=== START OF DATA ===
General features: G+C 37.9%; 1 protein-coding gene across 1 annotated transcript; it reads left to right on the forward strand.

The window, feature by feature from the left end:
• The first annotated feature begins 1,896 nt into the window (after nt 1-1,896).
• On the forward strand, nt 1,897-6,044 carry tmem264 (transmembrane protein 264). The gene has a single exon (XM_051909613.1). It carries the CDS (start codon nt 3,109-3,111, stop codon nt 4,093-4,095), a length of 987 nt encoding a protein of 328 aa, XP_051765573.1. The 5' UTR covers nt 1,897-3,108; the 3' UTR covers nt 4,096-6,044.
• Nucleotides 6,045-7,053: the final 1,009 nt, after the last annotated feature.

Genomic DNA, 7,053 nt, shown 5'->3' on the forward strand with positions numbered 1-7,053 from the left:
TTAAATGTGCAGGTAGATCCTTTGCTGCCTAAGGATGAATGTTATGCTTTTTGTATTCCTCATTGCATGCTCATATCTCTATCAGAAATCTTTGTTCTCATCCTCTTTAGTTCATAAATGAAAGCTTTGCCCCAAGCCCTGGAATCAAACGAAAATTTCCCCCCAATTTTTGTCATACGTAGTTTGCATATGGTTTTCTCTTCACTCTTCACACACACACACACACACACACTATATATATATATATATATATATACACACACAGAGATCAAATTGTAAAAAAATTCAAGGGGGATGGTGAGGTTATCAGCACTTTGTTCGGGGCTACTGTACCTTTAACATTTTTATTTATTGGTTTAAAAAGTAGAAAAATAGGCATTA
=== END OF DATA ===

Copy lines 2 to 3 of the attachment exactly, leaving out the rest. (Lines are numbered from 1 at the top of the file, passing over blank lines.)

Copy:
The window, feature by feature from the left end:
• The first annotated feature begins 1,896 nt into the window (after nt 1-1,896).